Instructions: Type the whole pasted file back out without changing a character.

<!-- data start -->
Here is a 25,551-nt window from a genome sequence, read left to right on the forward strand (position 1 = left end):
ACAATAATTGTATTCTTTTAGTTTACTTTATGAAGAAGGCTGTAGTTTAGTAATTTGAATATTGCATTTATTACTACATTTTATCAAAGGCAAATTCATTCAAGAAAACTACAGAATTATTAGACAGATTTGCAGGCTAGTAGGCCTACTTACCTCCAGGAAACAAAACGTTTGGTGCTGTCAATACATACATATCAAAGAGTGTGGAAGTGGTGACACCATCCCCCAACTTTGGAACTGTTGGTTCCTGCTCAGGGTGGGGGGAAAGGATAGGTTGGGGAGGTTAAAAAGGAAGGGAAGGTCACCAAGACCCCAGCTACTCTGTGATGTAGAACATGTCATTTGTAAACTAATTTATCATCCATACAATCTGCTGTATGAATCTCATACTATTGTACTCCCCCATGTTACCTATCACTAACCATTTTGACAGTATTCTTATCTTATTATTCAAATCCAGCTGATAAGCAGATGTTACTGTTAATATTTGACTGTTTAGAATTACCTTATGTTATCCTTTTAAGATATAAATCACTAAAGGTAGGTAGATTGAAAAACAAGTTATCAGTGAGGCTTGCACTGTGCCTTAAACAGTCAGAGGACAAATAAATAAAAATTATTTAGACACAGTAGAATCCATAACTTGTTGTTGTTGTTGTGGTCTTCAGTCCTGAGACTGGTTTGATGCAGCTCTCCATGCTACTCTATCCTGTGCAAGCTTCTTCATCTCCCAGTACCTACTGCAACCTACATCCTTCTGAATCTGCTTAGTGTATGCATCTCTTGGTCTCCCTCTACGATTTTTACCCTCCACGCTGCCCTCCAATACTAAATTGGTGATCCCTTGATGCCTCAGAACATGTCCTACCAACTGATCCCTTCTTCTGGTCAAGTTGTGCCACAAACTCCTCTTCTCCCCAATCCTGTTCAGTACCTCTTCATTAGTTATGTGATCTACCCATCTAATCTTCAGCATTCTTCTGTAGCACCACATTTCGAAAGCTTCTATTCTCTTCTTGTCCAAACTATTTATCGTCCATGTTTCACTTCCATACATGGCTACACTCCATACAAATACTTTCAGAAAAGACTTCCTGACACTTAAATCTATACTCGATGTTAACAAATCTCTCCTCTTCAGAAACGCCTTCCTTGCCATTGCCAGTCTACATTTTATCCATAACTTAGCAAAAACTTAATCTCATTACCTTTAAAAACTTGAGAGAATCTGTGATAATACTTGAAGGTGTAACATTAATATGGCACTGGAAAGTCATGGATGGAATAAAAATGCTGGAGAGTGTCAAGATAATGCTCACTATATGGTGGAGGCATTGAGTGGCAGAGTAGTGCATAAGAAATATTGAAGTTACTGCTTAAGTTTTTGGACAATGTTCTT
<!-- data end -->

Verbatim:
Here is a 25,551-nt window from a genome sequence, read left to right on the forward strand (position 1 = left end):
ACAATAATTGTATTCTTTTAGTTTACTTTATGAAGAAGGCTGTAGTTTAGTAATTTGAATATTGCATTTATTACTACATTTTATCAAAGGCAAATTCATTCAAGAAAACTACAGAATTATTAGACAGATTTGCAGGCTAGTAGGCCTACTTACCTCCAGGAAACAAAACGTTTGGTGCTGTCAATACATACATATCAAAGAGTGTGGAAGTGGTGACACCATCCCCCAACTTTGGAACTGTTGGTTCCTGCTCAGGGTGGGGGGAAAGGATAGGTTGGGGAGGTTAAAAAGGAAGGGAAGGTCACCAAGACCCCAGCTACTCTGTGATGTAGAACATGTCATTTGTAAACTAATTTATCATCCATACAATCTGCTGTATGAATCTCATACTATTGTACTCCCCCATGTTACCTATCACTAACCATTTTGACAGTATTCTTATCTTATTATTCAAATCCAGCTGATAAGCAGATGTTACTGTTAATATTTGACTGTTTAGAATTACCTTATGTTATCCTTTTAAGATATAAATCACTAAAGGTAGGTAGATTGAAAAACAAGTTATCAGTGAGGCTTGCACTGTGCCTTAAACAGTCAGAGGACAAATAAATAAAAATTATTTAGACACAGTAGAATCCATAACTTGTTGTTGTTGTTGTGGTCTTCAGTCCTGAGACTGGTTTGATGCAGCTCTCCATGCTACTCTATCCTGTGCAAGCTTCTTCATCTCCCAGTACCTACTGCAACCTACATCCTTCTGAATCTGCTTAGTGTATGCATCTCTTGGTCTCCCTCTACGATTTTTACCCTCCACGCTGCCCTCCAATACTAAATTGGTGATCCCTTGATGCCTCAGAACATGTCCTACCAACTGATCCCTTCTTCTGGTCAAGTTGTGCCACAAACTCCTCTTCTCCCCAATCCTGTTCAGTACCTCTTCATTAGTTATGTGATCTACCCATCTAATCTTCAGCATTCTTCTGTAGCACCACATTTCGAAAGCTTCTATTCTCTTCTTGTCCAAACTATTTATCGTCCATGTTTCACTTCCATACATGGCTACACTCCATACAAATACTTTCAGAAAAGACTTCCTGACACTTAAATCTATACTCGATGTTAACAAATCTCTCCTCTTCAGAAACGCCTTCCTTGCCATTGCCAGTCTACATTTTATCCATAACTTAGCAAAAACTTAATCTCATTACCTTTAAAAACTTGAGAGAATCTGTGATAATACTTGAAGGTGTAACATTAATATGGCACTGGAAAGTCATGGATGGAATAAAAATGCTGGAGAGTGTCAAGATAATGCTCACTATATGGTGGAGGCATTGAGTGGCAGAGTAGTGCATAAGAAATATTGAAGTTACTGCTTAAGTTTTTGGACAATGTTCTT